There are no issues related to blowing over wiring OTHER than knob & tube. As long as the k & t is fully decommisioned and can't accidentally be re-powered, it's legal to insulate over it. It's fine to insulate over Romex & BX too.

  3. davidmeiland | | #3

    Deborah, when you go in the attic, can you see the bottom side of the slates?

  4. Breislach | | #4

    Thanks to Martin and Dana for the very helpful replies. And yes, Martin: I meant the ceiling joists, not rafters. To David: No, I can't see the slates from the attic. They're nailed to a roof deck that might be (if I recall correctly) tongue and groove -- though I'm not positive about that. According to a roofer who's done some work up there, there's a felt underlayment between the slates and the roof deck.

  5. davidmeiland | | #5

    Attic ventilation would then be in order. I rarely deal with slate roofs, but they are often nailed over skip sheathing and there is plenty of air movement.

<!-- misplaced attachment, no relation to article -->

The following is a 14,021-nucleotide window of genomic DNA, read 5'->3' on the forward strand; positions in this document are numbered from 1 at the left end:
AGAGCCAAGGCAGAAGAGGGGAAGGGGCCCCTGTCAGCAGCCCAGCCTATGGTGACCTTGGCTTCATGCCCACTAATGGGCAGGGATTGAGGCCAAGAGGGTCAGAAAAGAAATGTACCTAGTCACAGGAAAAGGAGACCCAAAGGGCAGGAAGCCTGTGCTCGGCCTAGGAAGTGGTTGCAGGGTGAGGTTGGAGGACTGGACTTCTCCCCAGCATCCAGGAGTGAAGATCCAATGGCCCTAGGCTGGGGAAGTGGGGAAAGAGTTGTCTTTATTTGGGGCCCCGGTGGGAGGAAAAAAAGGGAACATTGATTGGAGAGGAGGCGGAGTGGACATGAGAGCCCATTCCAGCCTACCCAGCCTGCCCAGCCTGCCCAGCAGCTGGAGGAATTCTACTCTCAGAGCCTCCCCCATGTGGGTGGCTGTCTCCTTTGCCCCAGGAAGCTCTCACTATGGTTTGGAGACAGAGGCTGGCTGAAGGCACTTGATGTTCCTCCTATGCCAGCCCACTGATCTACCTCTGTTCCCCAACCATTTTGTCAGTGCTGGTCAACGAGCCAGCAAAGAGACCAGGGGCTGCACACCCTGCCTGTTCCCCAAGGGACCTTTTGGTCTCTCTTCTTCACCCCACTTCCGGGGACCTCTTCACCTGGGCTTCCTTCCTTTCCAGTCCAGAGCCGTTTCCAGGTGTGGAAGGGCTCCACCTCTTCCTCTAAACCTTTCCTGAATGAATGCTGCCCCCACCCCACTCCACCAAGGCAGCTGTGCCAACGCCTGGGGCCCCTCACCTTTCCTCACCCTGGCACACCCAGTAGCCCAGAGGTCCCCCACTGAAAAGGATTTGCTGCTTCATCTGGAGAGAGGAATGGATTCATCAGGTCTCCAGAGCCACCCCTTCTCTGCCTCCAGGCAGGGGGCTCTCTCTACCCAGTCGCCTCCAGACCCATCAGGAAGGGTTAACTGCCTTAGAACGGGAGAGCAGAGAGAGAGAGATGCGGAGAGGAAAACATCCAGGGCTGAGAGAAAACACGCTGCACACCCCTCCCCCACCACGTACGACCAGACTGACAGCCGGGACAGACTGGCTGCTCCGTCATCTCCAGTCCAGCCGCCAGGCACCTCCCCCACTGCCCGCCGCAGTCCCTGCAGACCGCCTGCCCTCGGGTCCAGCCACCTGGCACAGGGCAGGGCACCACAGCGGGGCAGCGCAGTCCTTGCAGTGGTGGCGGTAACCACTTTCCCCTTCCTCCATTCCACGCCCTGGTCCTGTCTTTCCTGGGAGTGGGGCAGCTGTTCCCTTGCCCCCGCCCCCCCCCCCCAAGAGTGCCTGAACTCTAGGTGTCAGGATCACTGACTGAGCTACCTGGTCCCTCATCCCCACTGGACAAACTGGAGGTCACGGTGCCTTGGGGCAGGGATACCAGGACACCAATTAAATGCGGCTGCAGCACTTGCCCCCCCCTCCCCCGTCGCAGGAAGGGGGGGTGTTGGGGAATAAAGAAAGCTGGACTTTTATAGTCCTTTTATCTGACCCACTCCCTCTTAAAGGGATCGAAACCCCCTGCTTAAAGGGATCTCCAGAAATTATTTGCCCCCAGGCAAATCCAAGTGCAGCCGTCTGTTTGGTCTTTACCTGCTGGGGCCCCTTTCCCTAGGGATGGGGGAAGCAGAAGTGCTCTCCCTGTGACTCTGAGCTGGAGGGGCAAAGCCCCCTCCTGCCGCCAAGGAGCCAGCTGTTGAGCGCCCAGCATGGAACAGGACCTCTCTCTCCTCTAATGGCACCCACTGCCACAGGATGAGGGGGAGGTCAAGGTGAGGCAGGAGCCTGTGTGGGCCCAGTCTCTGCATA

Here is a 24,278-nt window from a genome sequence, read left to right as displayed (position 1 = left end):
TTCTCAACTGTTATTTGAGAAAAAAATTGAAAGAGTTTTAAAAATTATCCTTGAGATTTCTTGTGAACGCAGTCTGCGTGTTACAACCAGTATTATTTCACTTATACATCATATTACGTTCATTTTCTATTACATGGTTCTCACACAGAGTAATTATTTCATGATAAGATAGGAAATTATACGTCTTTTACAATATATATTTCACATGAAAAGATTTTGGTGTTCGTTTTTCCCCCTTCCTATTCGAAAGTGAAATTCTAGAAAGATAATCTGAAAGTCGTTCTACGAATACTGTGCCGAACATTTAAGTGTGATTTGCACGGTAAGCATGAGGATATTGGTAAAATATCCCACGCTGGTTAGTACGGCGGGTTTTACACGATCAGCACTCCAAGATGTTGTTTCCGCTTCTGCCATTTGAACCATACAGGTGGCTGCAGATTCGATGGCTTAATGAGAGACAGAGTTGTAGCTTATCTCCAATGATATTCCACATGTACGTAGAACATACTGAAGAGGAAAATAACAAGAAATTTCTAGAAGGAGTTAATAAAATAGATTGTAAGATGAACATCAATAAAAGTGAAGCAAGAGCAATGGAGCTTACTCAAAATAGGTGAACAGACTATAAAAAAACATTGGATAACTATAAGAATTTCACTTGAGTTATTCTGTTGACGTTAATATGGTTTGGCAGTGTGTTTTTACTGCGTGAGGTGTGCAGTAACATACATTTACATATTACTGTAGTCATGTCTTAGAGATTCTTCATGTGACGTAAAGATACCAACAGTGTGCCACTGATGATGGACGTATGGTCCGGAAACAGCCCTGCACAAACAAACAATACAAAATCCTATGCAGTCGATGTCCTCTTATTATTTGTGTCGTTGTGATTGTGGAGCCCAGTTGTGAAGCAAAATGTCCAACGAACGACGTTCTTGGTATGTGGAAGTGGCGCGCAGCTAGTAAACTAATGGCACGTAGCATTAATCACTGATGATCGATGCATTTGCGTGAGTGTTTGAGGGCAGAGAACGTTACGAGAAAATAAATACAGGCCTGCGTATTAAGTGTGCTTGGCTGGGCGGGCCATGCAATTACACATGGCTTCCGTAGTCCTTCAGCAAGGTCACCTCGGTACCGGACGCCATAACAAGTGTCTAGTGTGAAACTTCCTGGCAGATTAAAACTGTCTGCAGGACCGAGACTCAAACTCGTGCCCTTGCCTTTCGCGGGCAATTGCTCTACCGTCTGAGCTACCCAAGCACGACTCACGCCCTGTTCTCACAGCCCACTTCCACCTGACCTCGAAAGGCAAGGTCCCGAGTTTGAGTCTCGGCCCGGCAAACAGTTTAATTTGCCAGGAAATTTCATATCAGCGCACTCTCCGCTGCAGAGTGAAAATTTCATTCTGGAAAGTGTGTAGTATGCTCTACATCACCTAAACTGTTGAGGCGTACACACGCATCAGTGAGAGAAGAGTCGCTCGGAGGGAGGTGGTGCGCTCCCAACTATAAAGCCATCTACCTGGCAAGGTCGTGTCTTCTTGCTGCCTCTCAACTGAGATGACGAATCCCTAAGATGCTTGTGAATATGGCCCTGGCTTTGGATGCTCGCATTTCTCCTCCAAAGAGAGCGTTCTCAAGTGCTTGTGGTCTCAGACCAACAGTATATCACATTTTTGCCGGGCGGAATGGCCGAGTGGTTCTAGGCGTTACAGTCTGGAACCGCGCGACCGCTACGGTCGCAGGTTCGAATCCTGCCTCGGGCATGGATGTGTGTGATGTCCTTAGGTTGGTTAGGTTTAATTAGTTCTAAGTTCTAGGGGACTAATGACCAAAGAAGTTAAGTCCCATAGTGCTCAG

I would get someone with a blower door and possibly an IR camera to find the air leaks in your ceiling (and elsewhere), and seal them. That and about 20" of cellulose will likely make a huge difference.

  6. Breislach | | #6

    David: By "attic ventilation" do you mean ensuring that the soffits are open and provide air flow, and assuming (or hoping) that the slates and roof deck will breathe sufficiently without further venting? My understanding is that we can't do a ridge vent on the slate roof. "Lstiburek's Rules..." seems to indicate that lots of soffits and no ridge would be okay in this scenario. Also, blower door / IR data is on its way. Many thanks!

  7. GBA Editor
    Martin Holladay | | #7

    I wouldn't worry too much about ventilation if I were you, and I certainly wouldn't try to retrofit a ridge vent on an existing slate roof.

    If you don't have signs of mold on your roof sheathing, you're probably OK. The important thing is to plug those air leaks in your ceiling. If you do that, the ventilation rate becomes almost irrelevant.

  8. Expert Member
    Dana Dorsett | | #8

    I'm with Martin- if it's gone nearly a century without mold/rot issues WITH the air leaks into the attic from conditioned space, it won't need it AFTER you air seal & insulate the attic floor/conditioned ceiling.

  9. Breislach | | #9

    Sounds good. Thanks again: this discussion has helped resolve a lot of my confusion, since different sources suggest different options (or /insist/ on specific but contradictory approaches!).